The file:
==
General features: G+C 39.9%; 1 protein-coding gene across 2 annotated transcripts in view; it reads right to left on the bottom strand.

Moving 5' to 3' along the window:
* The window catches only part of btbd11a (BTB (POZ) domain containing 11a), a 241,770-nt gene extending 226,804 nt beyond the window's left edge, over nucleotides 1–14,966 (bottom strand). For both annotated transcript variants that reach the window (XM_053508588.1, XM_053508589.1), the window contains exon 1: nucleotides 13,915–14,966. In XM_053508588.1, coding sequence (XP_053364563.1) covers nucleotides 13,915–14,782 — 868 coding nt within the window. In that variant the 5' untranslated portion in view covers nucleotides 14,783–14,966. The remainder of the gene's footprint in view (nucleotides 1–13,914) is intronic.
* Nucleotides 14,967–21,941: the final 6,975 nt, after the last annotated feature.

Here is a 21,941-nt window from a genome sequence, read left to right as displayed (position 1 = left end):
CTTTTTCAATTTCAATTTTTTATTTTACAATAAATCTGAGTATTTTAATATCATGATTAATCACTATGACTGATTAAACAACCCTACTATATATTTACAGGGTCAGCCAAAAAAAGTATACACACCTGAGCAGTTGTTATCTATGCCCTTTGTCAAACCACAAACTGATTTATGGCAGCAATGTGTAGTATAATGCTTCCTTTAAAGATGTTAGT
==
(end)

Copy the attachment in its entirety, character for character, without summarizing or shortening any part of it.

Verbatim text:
General features: G+C 39.9%; 1 protein-coding gene across 2 annotated transcripts in view; it reads right to left on the bottom strand.

Moving 5' to 3' along the window:
* The window catches only part of btbd11a (BTB (POZ) domain containing 11a), a 241,770-nt gene extending 226,804 nt beyond the window's left edge, over nucleotides 1–14,966 (bottom strand). For both annotated transcript variants that reach the window (XM_053508588.1, XM_053508589.1), the window contains exon 1: nucleotides 13,915–14,966. In XM_053508588.1, coding sequence (XP_053364563.1) covers nucleotides 13,915–14,782 — 868 coding nt within the window. In that variant the 5' untranslated portion in view covers nucleotides 14,783–14,966. The remainder of the gene's footprint in view (nucleotides 1–13,914) is intronic.
* Nucleotides 14,967–21,941: the final 6,975 nt, after the last annotated feature.

Here is a 21,941-nt window from a genome sequence, read left to right as displayed (position 1 = left end):
CTTTTTCAATTTCAATTTTTTATTTTACAATAAATCTGAGTATTTTAATATCATGATTAATCACTATGACTGATTAAACAACCCTACTATATATTTACAGGGTCAGCCAAAAAAAGTATACACACCTGAGCAGTTGTTATCTATGCCCTTTGTCAAACCACAAACTGATTTATGGCAGCAATGTGTAGTATAATGCTTCCTTTAAAGATGTTAGT